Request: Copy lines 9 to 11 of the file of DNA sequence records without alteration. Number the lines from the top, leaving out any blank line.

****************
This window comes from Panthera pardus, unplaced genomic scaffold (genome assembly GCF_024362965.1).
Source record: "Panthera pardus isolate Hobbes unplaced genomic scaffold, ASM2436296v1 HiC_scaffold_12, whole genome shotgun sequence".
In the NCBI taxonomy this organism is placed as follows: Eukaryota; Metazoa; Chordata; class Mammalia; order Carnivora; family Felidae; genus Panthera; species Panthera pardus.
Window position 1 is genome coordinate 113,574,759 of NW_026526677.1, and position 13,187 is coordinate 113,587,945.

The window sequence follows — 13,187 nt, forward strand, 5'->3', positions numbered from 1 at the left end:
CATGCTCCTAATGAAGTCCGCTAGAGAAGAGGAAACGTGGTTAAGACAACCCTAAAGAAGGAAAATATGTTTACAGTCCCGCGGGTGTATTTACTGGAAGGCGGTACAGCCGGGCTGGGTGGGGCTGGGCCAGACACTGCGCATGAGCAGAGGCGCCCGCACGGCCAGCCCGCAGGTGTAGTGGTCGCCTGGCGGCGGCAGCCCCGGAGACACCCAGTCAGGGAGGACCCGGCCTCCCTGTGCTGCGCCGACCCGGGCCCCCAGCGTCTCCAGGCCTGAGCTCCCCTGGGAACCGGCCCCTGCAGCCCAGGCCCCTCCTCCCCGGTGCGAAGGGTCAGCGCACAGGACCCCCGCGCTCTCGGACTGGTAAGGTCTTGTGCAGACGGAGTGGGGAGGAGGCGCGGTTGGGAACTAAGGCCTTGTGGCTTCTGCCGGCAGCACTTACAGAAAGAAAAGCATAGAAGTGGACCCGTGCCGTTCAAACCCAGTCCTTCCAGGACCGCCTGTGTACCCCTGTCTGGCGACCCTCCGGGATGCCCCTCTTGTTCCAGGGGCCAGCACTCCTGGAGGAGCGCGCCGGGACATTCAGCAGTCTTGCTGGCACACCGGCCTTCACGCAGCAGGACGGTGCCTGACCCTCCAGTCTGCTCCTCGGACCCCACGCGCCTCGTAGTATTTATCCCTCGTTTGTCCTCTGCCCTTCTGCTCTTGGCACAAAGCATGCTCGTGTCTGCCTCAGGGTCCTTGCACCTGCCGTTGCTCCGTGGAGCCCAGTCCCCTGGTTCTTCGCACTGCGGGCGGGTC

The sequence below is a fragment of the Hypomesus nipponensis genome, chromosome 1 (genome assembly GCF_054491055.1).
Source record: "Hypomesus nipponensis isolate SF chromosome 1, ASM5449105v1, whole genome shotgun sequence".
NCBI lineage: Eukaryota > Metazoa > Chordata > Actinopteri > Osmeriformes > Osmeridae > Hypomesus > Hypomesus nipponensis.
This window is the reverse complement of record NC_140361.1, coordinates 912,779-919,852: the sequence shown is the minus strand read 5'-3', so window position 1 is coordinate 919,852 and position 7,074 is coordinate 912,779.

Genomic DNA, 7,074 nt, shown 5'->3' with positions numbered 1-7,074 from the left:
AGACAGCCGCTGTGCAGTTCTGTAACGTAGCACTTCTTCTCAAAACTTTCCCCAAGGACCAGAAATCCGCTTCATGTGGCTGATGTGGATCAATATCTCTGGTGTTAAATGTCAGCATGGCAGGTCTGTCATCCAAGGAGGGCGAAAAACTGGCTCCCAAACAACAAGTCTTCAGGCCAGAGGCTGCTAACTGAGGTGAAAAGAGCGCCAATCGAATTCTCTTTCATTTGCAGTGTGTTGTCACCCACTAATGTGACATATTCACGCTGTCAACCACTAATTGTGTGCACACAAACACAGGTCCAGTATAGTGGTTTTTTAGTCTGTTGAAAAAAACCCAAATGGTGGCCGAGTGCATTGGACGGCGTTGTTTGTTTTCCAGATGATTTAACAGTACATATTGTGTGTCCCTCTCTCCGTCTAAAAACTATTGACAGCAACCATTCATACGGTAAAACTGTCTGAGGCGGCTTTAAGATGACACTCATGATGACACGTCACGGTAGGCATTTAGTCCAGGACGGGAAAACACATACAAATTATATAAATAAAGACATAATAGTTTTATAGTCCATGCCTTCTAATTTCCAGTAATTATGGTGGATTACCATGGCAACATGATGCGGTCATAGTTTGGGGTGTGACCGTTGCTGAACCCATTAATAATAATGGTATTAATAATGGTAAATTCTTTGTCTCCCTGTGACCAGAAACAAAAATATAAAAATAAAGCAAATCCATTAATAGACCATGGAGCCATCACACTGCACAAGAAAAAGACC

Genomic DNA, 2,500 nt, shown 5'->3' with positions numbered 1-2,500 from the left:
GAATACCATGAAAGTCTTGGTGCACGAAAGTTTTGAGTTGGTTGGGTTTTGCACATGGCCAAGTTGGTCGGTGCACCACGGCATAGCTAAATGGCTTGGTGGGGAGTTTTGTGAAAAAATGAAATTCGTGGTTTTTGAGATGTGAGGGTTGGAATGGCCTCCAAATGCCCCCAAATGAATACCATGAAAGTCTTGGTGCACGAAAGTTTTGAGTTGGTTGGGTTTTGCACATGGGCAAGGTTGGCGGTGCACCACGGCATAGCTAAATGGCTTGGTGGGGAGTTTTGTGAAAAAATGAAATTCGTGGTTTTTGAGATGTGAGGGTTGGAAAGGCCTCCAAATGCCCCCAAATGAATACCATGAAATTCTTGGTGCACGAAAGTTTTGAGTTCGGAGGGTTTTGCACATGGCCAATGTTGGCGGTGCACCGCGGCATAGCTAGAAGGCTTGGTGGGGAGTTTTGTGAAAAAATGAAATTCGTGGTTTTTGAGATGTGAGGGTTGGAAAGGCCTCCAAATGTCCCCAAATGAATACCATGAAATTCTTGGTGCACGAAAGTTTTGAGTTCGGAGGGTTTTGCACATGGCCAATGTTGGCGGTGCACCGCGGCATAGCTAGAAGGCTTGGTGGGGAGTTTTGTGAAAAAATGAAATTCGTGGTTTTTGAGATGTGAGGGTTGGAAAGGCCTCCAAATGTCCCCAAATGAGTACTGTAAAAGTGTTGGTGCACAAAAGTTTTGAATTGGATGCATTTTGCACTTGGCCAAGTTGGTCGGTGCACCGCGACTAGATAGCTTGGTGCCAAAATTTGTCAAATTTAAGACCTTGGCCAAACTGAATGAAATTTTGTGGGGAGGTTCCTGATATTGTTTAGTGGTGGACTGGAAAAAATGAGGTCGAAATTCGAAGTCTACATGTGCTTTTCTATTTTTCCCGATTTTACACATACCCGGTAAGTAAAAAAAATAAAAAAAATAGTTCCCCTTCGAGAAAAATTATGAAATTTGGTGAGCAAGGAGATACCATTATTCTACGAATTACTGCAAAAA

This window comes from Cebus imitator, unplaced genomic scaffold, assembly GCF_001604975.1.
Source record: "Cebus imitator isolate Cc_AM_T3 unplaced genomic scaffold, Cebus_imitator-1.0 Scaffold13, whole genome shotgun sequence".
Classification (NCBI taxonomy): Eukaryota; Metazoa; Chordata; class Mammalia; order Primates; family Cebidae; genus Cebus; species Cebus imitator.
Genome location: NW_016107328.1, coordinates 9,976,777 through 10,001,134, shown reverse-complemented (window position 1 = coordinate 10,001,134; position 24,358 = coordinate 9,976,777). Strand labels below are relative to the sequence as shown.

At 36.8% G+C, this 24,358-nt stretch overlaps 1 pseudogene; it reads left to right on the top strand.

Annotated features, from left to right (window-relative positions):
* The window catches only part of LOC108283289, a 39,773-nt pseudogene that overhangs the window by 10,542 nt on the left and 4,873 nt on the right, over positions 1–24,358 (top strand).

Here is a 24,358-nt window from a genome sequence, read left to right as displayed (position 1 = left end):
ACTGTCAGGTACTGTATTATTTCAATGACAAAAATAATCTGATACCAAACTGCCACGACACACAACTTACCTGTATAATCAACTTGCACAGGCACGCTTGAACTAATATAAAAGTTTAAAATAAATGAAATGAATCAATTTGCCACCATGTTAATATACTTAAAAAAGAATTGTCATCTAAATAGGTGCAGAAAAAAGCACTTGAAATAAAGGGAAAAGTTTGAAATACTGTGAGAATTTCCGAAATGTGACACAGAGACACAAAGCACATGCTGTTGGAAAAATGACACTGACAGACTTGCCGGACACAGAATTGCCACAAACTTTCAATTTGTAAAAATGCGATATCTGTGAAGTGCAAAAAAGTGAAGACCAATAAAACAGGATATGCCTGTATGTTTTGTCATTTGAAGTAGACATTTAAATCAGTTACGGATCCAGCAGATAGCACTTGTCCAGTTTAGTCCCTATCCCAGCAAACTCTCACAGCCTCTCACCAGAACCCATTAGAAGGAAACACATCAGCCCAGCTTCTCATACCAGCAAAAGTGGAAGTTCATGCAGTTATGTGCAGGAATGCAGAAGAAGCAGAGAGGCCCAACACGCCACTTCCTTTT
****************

NCBI lineage: Eukaryota > Metazoa > Chordata > Actinopteri > Osmeriformes > Osmeridae > Hypomesus > Hypomesus nipponensis.
This window is the reverse complement of record NC_140361.1, coordinates 912,779-919,852: the sequence shown is the minus strand read 5'-3', so window position 1 is coordinate 919,852 and position 7,074 is coordinate 912,779.

Genomic DNA, 7,074 nt, shown 5'->3' with positions numbered 1-7,074 from the left: